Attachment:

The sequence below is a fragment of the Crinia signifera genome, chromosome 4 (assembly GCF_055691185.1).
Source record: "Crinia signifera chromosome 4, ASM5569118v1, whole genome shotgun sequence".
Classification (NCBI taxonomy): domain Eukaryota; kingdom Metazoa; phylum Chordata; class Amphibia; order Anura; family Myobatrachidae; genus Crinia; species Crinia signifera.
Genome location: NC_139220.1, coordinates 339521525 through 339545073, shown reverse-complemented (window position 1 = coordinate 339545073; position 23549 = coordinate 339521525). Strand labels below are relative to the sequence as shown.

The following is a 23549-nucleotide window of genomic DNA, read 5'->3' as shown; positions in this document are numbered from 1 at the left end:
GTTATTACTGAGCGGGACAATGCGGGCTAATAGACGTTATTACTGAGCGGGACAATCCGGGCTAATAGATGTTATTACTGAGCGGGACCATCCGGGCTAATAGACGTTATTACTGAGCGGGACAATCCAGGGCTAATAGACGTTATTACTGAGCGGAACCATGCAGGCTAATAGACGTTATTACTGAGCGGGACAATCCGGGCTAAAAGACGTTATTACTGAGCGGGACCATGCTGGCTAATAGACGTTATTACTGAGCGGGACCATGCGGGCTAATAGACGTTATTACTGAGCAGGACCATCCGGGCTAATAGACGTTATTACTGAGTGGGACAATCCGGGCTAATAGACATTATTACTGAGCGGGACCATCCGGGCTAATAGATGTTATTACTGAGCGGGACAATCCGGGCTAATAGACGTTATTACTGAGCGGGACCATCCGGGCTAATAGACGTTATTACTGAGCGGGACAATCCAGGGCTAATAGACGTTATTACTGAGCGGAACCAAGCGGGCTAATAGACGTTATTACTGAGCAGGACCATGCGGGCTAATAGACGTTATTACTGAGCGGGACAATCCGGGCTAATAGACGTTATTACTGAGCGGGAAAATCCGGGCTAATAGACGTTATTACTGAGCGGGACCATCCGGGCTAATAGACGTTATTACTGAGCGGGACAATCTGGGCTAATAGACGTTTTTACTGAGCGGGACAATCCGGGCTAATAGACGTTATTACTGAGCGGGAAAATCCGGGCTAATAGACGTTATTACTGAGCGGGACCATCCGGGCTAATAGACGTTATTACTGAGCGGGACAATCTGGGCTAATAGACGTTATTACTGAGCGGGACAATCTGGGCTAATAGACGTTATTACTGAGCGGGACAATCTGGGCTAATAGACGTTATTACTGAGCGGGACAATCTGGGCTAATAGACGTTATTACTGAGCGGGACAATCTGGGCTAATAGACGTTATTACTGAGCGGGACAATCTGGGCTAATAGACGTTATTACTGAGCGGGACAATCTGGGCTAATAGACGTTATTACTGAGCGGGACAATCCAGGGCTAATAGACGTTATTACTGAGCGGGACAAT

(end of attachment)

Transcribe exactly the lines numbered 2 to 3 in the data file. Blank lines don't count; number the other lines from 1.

Source record: "Crinia signifera chromosome 4, ASM5569118v1, whole genome shotgun sequence".
Classification (NCBI taxonomy): domain Eukaryota; kingdom Metazoa; phylum Chordata; class Amphibia; order Anura; family Myobatrachidae; genus Crinia; species Crinia signifera.